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12 January 2017
On December 8 2016 the First Collegiate Tribunal on Administrative Matters Specialised in Economic Competition, Broadcasting and Telecommunications ordered the admission of an amparo trial (ie, a federal trial in which the complainant alleges a violation of his or her constitutional rights by an authority) against the Federal Economic Competition Commission (FECC) for the actions of its representatives, who had obtained confidential documents protected by attorney-client privilege during a dawn raid.
The tribunal's decision is the first in which a Mexican court has accepted the challenge of a dawn raid since the 2013 constitutional amendment establishing the FECC and the Federal Institute of Telecommunications (IFT) was adopted. Pursuant to Article 28 of the Constitution, any legal claim against the FECC or the IFT within the framework of an investigation is inadmissible. Until this ruling, the Mexican courts had systematically rejected any amparo trial or legal challenge regarding the FECC's actions in dawn raids, including those claiming a violation of attorney-client privilege regarding confidential information or private communications.
This landmark judgment recognises attorney-client privilege and the attorney-client work product doctrine in an antitrust context for the first time and opens the door for FECC and IFT actions breaching such privilege – including the obtainment of privileged information – to be challenged.
In May 2016 the FECC conducted a dawn raid on an economic agent as part of a cartel investigation. During the raid, FECC officials copied the hard drive of one of the company's managers, including all communications with lawyers regarding the investigation.
The company's attorney – as a third, uninvolved party in the investigation – brought an amparo trial against the FECC's actions, claiming a direct violation of its rights to privacy, professional secrecy and the free exercise of legal practice, which had ultimately harmed its client's right to a due defence.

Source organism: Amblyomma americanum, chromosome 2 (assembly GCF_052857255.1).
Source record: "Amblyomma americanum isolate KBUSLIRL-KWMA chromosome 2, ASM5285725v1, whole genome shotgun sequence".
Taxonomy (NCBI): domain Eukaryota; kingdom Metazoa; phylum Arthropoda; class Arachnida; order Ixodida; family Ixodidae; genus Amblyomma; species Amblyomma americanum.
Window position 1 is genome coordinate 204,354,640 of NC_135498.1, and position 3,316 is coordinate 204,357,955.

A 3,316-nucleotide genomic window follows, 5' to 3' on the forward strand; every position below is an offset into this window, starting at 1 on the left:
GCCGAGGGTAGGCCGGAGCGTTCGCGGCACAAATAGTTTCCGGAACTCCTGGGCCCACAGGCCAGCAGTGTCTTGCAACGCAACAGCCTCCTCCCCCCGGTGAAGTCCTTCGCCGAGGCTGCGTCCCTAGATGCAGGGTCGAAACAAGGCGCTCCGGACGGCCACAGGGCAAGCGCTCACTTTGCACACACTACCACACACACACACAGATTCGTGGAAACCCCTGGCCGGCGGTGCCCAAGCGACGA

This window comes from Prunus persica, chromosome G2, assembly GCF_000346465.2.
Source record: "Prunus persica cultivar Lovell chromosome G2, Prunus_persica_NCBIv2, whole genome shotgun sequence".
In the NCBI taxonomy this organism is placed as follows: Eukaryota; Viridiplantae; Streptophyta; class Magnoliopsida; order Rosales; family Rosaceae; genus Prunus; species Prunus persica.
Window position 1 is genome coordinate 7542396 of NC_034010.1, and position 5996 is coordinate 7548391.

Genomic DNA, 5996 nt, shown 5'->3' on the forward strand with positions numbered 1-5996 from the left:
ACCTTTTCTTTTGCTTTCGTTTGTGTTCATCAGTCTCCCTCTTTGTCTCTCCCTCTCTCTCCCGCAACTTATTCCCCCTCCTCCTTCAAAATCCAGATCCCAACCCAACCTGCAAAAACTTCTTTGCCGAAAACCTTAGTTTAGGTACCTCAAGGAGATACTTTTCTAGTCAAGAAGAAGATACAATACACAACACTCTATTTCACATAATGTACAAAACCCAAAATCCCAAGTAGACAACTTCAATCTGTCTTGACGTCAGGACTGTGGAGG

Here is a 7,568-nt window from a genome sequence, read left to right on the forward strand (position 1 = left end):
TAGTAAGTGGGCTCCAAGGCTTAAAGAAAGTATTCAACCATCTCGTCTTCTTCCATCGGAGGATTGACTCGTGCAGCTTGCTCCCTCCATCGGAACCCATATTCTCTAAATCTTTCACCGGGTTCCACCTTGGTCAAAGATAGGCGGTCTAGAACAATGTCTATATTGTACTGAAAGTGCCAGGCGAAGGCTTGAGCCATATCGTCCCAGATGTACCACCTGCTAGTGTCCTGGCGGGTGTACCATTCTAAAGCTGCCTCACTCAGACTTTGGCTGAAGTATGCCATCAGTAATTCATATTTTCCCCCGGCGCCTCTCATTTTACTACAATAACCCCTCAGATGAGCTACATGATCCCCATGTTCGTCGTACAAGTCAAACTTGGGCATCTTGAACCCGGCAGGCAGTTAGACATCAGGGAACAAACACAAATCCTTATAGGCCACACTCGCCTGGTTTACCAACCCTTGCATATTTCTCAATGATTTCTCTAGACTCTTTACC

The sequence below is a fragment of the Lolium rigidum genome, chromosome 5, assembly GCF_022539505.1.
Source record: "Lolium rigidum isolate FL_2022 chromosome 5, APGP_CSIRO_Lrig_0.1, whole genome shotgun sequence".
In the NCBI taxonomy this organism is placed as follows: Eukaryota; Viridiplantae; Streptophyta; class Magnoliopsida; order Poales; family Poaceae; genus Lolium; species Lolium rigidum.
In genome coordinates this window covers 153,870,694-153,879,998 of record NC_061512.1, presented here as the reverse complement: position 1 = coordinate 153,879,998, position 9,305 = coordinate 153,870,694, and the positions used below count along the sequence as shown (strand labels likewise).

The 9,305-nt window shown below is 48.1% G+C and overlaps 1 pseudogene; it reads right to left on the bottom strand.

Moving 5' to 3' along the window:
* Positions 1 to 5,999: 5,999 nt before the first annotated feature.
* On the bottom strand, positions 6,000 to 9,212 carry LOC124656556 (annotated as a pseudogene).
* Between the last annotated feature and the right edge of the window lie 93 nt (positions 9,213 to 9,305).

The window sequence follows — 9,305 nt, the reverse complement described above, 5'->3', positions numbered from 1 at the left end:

The trial was deemed inadmissible at the first instance. Therefore, the claimant legally challenged the decision before the first collegiate tribunal, which declared the amparo trial against the FECC's actions to be admissible. As such, the first-instance judge had to admit the amparo trial, which is ongoing. If a breach of attorney-client privilege is proven, the judge will have to rule in the claimant's favour.
In its decision, the tribunal established the following relevant criteria:
In order to avoid economic agents bringing future legal challenges or trials, the FECC and the IFT should establish clear and objective criteria for the treatment of confidential information or documents that can be obtained during a dawn raid. If FECC officials access attorney-client privileged information obtained during a dawn raid, this could corrupt the entire procedure and render it illegal.
Further, it is highly recommended that economic agents subject to a dawn raid obtain a forensic image of hard drives copied by the FECC or the IFT, so that they can identify all of the privileged information obtained by the authorities during the raid.
For further information on this topic please contact Lucía Ojeda Cárdenas or Ernesto Álvarez Castillo at SAI Consultores SC by telephone (+52 55 59 85 6618) or email (firstname.lastname@example.org or email@example.com). The SAI Consultores website can be accessed at www.sai.com.mx.
Luis Manuel Pérez de Acha at PDeA Abogados assisted with the preparation of this update.
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